Place:Sawley Abbey, West Riding of Yorkshire, England

NameSawley Abbey
TypeCommunity
Coordinates53.9134°N 2.3418°W
Located inWest Riding of Yorkshire, England     ( - 1974)
Also located inLancashire, England     (1974 - )
Yorkshire, England     ( - 1974)


the text in this section is copied from an article in Wikipedia

Sawley Abbey was an abbey of Cistercian monks in the village of Sawley, Lancashire, in England (and historically in the West Riding of Yorkshire). Created as a daughter-house of Newminster Abbey, it existed from 1149 until its dissolution in 1536, during the reign of King Henry VIII. A monk here, William de Remmyngton went on to become Chancellor of the University of Oxford in 1372-3. The last two abbots of Sawley were both put to death. Thomas Bolton was executed as a consequence of his resistance to the dissolution and William Trafford, the last Abbot, was executed in Lancaster on the 10th March 1537 alongside John Paslew, the last Abbot of Whalley Abbey, for alleged involvement in the Pilgrimage of Grace.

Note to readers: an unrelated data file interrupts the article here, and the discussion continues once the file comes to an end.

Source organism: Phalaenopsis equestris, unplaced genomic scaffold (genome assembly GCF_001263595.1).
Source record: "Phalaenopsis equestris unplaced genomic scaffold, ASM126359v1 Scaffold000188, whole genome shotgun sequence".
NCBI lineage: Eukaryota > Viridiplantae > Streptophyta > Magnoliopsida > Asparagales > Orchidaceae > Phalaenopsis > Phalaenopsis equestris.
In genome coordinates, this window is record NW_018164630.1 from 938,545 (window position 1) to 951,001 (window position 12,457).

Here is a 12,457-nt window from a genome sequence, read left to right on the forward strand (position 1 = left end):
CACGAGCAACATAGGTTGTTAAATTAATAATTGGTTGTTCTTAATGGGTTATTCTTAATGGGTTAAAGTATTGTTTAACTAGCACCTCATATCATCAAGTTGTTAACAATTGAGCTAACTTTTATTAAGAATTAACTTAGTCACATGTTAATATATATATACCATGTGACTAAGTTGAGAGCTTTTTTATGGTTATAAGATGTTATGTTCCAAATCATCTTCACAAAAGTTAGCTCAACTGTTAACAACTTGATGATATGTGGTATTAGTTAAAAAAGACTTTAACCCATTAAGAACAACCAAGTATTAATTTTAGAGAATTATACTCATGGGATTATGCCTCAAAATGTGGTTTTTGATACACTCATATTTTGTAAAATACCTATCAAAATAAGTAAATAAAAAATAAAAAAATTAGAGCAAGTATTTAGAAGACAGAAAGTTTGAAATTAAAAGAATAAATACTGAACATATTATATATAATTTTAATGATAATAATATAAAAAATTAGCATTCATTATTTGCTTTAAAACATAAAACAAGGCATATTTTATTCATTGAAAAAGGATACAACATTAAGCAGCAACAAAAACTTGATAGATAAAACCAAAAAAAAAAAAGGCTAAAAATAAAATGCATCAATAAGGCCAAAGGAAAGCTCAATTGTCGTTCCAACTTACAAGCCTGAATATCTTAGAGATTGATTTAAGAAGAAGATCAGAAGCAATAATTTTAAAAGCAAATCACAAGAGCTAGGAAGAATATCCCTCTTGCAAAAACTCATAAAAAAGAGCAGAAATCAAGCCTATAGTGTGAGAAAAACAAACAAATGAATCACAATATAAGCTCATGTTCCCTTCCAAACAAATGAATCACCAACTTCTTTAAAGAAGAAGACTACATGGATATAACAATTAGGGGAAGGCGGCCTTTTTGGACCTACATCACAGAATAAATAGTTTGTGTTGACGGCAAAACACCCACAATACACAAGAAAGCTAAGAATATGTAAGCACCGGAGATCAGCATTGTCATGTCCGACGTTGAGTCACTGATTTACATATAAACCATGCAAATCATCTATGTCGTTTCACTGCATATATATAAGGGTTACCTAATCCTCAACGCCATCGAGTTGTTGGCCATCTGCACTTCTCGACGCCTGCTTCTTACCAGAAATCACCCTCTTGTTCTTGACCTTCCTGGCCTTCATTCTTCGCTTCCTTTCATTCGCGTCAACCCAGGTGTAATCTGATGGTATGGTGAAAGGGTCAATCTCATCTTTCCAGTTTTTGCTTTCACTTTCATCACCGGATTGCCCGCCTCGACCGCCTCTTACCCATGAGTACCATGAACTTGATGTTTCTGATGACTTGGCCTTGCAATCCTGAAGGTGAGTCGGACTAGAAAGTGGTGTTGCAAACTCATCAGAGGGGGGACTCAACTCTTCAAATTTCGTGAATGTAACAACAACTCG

The ruins of Sawley Abbey, which are now controlled by English Heritage, are open to the public. Although not an extensive ruin, there are boards on the site that give information regarding the history of the abbey and its former inhabitants. Today, parts of the church and refectory can still be seen.

The abbey is a Grade I listed building and Scheduled Ancient Monument.

In March 2009, Sawley Abbey was featured in the first episode of series 3 of the TV series The Tudors.

This page uses content from the English Wikipedia. The original content was at Sawley Abbey. The list of authors can be seen in the page history. As with WeRelate, the content of Wikipedia is available under the Creative Commons Attribution/Share-Alike License.